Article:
The CXC Global team has managed to qualify both of its Mitsubishi EVOs for the Bathurst 6 Hour despite only having one working driveshaft between the two cars.
Karl Reindler was able to qualify the EVO X which he is sharing with Andrew Richmond thanks to a mid-session driveshaft swap, and both cars will now start inside the top six for tomorrow’s race.
Having suffered a driveshaft failure during second practice on Friday, the duo sat out this morning’s final practice session as they waited on the arrival of a replacement from Sydney.
However, the part did not arrive in time, forcing the team to take the unprecedented decision to remove the driveshaft from the sister car of Tim Slade/Dylan Thomas car mid-session.
“There wasn’t another shaft around, so we had to come up with a plan,” explained Richmond.
“The best plan was to put Tim out at the start, do one flying lap, come into parc ferme, take the shaft out in parc ferme, rush it back up, get it into our car.
“What a fantastic effort from the team and Karl.”
The squad’s plan, which was approved by officials before qualifying, heaped the pressure on Slade, who was afforded just a single flying lap at the beginning of the 30-minute session before pulling into pit lane.
“That was the whole plan,” Slade explained to Speedcafe.com.
“I knew I was only going to get one flying lap and then I had to come into the parc ferme area.
“They pulled the shaft out and put it in Karl’s car. They got it done a hell of a lot quicker than they thought.
“Karl managed to get a few timed laps in there, as opposed to my one, but it’s good that they managed to get out there and qualified as opposed to starting from the back.”
Trouble on Friday meant Reindler’s first qualifying lap was only his seventh timed lap of the weekend, setting a 2:26.161s on his second flying lap.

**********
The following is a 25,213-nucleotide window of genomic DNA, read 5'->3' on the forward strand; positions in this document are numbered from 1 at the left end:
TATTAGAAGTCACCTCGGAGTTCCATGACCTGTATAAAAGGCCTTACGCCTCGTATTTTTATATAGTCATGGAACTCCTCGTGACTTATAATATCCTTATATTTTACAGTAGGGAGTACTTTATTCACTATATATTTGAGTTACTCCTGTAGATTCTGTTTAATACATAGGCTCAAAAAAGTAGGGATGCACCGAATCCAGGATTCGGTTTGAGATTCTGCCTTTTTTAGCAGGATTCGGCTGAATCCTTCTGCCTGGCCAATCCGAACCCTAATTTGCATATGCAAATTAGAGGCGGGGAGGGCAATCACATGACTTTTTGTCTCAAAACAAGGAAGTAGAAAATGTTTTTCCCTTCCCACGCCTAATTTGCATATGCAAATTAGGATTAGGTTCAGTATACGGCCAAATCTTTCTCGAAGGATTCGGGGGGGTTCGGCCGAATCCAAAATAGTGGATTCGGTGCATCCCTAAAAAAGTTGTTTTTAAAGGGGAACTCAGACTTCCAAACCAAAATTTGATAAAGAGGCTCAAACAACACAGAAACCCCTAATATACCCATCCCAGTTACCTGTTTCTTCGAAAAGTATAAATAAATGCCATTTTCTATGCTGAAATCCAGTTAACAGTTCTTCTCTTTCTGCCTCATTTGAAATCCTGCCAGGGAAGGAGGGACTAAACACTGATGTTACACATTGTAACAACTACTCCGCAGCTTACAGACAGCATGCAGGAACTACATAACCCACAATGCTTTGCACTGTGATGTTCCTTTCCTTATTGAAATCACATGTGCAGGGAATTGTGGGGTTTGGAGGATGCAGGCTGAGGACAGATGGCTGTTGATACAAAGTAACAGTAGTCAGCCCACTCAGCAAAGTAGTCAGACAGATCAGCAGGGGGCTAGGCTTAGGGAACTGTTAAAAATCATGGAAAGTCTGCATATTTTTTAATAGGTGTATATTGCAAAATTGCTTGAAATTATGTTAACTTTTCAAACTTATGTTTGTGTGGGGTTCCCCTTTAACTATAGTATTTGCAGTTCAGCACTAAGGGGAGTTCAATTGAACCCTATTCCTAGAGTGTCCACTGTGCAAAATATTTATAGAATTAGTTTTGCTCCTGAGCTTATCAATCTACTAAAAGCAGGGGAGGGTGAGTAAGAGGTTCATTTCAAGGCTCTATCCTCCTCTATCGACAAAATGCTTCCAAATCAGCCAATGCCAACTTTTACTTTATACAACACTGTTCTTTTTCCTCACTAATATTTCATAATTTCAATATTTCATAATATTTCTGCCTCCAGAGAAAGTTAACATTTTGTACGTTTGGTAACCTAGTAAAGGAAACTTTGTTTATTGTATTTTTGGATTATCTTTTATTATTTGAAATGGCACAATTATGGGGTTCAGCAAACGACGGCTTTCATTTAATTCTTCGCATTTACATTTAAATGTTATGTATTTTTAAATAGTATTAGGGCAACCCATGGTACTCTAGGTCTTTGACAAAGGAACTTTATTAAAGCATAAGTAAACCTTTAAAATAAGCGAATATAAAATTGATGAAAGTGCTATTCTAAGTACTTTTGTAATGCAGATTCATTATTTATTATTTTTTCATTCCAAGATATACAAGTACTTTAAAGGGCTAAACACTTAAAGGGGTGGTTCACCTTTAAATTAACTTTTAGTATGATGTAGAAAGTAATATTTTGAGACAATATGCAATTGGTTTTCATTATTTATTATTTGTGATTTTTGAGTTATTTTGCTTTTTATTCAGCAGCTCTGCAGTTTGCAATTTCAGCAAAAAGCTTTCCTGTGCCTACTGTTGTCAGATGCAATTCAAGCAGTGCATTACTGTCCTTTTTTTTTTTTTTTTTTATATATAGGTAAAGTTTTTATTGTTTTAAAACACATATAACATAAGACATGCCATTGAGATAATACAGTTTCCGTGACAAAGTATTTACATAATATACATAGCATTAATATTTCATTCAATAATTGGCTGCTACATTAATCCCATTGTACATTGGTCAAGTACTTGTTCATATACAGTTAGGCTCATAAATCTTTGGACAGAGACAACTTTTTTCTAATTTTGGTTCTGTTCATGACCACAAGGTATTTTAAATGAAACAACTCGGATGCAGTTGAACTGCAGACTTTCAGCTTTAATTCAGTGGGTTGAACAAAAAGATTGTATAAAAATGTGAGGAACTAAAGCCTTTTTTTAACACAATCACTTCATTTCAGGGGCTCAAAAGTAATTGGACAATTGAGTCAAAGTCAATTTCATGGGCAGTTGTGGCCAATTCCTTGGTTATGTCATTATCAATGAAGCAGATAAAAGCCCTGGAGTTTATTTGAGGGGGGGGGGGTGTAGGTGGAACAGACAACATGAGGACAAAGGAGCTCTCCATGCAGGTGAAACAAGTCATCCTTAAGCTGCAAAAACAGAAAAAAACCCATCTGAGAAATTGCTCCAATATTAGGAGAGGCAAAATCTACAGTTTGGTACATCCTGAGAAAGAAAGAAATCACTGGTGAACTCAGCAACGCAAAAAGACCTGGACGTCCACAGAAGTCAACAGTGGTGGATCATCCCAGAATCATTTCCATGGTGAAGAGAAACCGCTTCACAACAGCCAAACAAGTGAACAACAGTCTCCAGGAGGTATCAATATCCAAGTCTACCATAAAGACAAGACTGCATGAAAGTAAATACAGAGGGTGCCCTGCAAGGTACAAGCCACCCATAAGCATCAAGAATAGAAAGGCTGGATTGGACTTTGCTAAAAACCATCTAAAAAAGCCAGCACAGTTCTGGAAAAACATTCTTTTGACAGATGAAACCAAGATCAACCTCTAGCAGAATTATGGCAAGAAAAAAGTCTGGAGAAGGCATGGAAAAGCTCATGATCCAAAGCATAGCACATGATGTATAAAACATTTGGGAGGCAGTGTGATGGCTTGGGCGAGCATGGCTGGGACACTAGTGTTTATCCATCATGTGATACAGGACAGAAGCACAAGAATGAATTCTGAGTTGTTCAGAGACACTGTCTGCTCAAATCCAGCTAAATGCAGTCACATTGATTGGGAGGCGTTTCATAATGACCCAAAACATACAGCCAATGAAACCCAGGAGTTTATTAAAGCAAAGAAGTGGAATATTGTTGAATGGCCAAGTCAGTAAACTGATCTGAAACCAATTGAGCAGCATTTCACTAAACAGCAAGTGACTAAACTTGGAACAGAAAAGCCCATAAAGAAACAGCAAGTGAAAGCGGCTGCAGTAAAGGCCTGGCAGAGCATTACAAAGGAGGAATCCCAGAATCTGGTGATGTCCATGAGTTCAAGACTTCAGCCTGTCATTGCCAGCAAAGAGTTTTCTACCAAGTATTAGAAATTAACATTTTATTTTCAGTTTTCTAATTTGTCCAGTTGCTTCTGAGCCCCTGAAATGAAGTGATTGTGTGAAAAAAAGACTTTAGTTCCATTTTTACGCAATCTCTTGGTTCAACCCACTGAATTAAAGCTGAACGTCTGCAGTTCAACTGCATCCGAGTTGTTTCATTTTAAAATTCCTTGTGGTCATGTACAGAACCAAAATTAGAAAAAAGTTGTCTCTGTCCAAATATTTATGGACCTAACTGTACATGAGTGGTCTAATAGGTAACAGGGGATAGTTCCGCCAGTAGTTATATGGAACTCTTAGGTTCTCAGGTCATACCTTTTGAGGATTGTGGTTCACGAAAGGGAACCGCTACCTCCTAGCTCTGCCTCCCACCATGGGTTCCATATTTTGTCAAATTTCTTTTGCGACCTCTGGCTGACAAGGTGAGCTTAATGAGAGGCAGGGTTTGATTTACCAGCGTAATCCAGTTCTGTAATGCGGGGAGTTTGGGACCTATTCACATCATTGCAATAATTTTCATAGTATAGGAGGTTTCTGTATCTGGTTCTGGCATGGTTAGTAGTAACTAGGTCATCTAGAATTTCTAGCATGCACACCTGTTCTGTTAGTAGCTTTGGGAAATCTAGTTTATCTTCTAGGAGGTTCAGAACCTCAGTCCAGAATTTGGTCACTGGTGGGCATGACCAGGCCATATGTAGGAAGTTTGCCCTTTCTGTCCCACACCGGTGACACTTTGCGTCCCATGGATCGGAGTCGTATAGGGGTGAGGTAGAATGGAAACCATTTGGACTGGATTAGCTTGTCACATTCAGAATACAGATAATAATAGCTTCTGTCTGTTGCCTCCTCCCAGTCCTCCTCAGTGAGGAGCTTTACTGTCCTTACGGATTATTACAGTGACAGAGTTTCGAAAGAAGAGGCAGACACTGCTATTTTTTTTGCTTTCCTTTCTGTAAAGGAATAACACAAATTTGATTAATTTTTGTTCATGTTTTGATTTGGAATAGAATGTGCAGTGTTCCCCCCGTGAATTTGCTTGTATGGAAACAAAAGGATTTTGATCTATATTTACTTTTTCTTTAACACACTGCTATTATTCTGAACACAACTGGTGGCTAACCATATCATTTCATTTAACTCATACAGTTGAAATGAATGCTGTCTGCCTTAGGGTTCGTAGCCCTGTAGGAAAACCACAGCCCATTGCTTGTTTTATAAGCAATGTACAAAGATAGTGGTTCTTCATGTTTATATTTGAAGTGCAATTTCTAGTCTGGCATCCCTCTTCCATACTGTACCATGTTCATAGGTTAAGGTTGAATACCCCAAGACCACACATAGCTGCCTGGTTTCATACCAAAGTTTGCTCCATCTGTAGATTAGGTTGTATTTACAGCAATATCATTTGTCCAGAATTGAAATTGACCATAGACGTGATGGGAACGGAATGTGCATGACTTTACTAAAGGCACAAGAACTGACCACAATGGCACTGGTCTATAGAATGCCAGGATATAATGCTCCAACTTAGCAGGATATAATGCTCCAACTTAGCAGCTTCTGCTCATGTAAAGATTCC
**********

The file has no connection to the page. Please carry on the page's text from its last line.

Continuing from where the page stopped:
“Firstly, huge props to Sladey and the guys for letting it happen,” Reindler said.
“I don’t think Sladey’s too happy for pipping him – understandably, I wouldn’t be happy if I was him, but a selfless act from those guys to offer the parts as they did.
“I can’t believe we got it done. We actually got it ready with about 15 minutes to go.
“Then I started driving up pit lane and I started hearing another grinding noise similar to what I heard yesterday and thought it was game over.
“It turns out the different set of wheels we’ve got had a different offset or something like that, but they got the job done.”
With the replacement driveshaft set to arrive in Bathurst this evening, both cars are expected to take the start of tomorrow’s race, with Slade and Reindler both forecasting a tough day at the office.
“I still don’t really know what I want from the car, I’m still working out how to drive it,” admitted Reindler.
“I need a bit of self-control and discipline because it’s a production car, not a race car, so you’ve got to nurse these things as opposed to quali lap after quali lap like in other categories I race in.”
Slade agreed with Reindler’s thoughts.
“It’s a six-hour race, there’s going to be plenty that goes down during the race,” said the Supercars full-timer.
“There’s lots of cars, and they’re obviously production cars as well so they’re not the strongest things in the world.
“You’ve got to get through the race mechanically sound and be smart, stay out of trouble; there’s going to be a lot of traffic for the whole day.”